HP is Betting on the Cloud and WebOS

HP CEO Leo Apotheker announced this week that HP wants to provide the platform of choice for cloud services and connectivity and that HP will launch a public cloud offering in the near future.

Olafur Ingthorsson

March 18, 2011

3 Min Read
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A slide from an HP presentation outlining its vision for cloud computing.

It's becoming increasingly clear that with last year’s purchase of smartphone maker Palm and its WebOS, HP is going to develop its own cloud offering. HP CEO Leo Apotheker announced this week that HP wants to provide the platform of choice for cloud services and connectivity and that HP will launch a public cloud offering in the near future.

Apotheker also says everything HP will do in the future will be delivered as a service. HP also intends to install WebOS on a variety of devices, not just smartphones like Palm did. PC’s and laptops  will have WebOS pre-installed and be able to run Windows as well. Apparently, to realize this vision, HP will perform a number of strategic acquisitions of innovative software and cloud-based service providers.

HP App Store

To support its cloud endeavors, HP plans to establish an application store for enterprise customers and consumers. The app store will not just be mobile specific, like most other current app stores like Apple App Store and Android Market, but targeted at a wider range of devices. "We will build an open marketplace," said Apotheker speaking at HP’s analyst summit.

HP cloud vision

Considering Apotheker's background as a former executive at SAP, it should not come as a surprise that HP aims to partner with large transactional systems like SAP and Oracle, with a special focus on analytics. In large, HP’s cloud vision seems to be focusing on business analytics and business intelligence that require “big data” and that have heavy processing requirements. It’s a very significant change in HP’s vision, moving away from focusing on PCs, printers and hardware in general to the cloud, connectivity, security and services.

Clearly, HP plans to capitalize on current hardware strengths and legacy – looking at platform services and hybrid infrastructure. HP enterprise customers will most likely be advised to expand their current infrastructure into the cloud, presumably HP’s cloud, creating a sort of a hybrid cloud environment with secure connection between, e.g. VPN and MPLS. Furthermore, HP also plans to establish a public cloud for e.g. Greenfield and those preferring migrating entire applications and services to the cloud and leverage lower costs.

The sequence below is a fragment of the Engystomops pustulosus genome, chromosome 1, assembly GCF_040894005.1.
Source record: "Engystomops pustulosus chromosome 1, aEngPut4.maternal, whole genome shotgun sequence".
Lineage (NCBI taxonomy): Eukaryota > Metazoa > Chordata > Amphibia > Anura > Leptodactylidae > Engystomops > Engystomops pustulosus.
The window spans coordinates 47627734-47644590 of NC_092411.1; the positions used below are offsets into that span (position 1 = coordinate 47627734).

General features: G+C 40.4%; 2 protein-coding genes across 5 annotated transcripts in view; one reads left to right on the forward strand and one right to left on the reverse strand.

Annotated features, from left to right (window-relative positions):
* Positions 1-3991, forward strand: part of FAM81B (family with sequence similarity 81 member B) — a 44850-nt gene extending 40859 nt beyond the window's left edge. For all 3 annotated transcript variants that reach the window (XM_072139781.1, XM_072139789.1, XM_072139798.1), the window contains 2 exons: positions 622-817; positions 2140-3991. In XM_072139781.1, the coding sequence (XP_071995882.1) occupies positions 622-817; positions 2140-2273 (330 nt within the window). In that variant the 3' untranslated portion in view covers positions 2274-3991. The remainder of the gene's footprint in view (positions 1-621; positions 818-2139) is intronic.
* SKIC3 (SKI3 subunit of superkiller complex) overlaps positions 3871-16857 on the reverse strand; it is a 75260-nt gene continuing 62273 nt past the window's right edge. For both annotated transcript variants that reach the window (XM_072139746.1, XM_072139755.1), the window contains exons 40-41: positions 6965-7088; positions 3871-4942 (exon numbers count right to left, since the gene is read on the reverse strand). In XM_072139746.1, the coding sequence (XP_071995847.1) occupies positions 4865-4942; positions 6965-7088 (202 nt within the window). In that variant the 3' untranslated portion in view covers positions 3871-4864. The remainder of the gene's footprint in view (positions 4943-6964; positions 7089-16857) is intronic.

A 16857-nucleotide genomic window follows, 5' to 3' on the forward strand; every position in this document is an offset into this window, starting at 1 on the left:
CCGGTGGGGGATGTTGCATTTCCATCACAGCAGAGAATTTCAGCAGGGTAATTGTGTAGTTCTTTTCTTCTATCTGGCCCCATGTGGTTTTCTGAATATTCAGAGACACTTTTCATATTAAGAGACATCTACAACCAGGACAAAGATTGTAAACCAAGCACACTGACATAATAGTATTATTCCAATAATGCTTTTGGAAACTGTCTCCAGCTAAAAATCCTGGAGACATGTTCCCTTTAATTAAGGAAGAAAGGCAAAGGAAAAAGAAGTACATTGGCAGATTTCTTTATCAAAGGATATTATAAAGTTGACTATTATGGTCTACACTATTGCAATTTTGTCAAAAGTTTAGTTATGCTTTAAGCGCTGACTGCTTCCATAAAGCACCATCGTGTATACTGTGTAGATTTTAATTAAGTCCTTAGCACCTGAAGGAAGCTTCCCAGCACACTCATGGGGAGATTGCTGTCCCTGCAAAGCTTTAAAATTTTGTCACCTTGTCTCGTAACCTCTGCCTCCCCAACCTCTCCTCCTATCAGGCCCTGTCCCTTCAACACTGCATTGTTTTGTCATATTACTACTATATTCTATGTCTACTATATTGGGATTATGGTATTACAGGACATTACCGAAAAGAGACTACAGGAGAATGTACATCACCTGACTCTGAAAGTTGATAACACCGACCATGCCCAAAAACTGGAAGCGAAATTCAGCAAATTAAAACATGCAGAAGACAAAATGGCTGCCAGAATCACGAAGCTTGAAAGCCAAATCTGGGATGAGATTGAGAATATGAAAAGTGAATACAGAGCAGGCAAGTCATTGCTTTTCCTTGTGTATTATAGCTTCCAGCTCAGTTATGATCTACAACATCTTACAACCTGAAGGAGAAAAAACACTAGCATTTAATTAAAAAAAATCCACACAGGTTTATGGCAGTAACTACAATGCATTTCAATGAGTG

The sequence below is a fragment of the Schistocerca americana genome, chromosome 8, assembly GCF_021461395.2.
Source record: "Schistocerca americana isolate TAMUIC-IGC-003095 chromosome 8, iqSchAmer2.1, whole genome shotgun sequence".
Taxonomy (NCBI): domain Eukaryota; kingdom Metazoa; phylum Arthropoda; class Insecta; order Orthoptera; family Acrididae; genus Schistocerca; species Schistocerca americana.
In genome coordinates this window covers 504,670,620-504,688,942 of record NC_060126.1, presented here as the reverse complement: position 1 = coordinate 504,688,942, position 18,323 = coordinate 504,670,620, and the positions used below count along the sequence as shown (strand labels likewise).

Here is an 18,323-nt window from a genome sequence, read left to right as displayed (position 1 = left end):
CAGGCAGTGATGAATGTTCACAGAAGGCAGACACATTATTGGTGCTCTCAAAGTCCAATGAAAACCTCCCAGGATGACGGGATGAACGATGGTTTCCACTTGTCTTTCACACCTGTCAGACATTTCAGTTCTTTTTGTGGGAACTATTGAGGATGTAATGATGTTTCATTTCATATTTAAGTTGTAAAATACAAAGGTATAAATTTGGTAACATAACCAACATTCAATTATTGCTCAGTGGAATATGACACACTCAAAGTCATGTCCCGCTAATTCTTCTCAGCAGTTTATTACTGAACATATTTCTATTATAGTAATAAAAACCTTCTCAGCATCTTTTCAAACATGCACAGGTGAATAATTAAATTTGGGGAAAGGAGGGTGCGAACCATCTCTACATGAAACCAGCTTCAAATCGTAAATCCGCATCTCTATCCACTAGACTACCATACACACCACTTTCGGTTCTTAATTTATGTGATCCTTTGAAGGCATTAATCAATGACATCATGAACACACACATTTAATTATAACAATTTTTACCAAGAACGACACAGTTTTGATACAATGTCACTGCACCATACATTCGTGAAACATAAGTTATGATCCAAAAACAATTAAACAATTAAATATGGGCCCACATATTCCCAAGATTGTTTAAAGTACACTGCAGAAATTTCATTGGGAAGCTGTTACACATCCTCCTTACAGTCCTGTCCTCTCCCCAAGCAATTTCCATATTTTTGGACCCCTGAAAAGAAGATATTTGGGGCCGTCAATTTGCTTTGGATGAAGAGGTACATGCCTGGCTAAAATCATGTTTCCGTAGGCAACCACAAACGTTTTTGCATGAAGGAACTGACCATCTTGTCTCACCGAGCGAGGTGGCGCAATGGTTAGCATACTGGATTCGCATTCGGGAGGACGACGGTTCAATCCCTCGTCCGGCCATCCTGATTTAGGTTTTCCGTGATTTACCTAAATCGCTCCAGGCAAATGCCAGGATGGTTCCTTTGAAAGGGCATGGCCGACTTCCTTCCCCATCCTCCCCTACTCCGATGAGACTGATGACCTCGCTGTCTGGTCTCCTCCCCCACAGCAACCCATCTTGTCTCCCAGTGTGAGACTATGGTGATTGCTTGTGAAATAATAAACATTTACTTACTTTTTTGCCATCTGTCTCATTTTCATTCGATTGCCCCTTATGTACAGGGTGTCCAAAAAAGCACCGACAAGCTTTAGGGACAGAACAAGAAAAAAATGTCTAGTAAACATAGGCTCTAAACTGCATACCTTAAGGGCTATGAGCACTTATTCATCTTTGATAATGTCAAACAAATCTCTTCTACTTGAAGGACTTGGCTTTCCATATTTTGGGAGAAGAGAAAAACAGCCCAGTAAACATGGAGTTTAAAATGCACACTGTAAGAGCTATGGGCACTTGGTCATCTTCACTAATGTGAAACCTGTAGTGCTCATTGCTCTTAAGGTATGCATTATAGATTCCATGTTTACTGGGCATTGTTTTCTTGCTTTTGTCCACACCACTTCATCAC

The WebOS strategy

By pre-installing the WebOS on HP devices, they will be ready to utilize HP cloud services directly creating a large ecosystem for HP customers. And, HP does not plan on competing directly with other OSs like Windows but rather to run in parallel. WebOS might also be able to run alongside Android on smartphones for example, giving user’s the choice of switching between platforms, although it remains to be seen how and if users are willing to do that.

Is it viable?

HP's strategy seems to require customers wanting to utilize the HP cloud to use an HP device running WebOS. This is a somewhat limiting strategy - unless users can install WebOS on other devices as well. Also, it’s unlikely that customers interested in deploying the cloud will be forced to purchase certain HP devices – but rather wanting to avoid a potential vendor lock-in situation. Furthermore, running parallel OSes on the same device may also have its flaws, especially when it comes to handheld devices.

Although an increasingly successful implementation in virtualized data center infrastructure, smartphone and tablet users are less likely to accept running two or more OSes and, it appears even more unlikely that WebOS, although a powerful OS, is going to quickly replace successful mobile platforms like the iPhone, Android and WP7. Having said this, it is going to be especially interesting to monitor HP’s progress and cloud endeavors.

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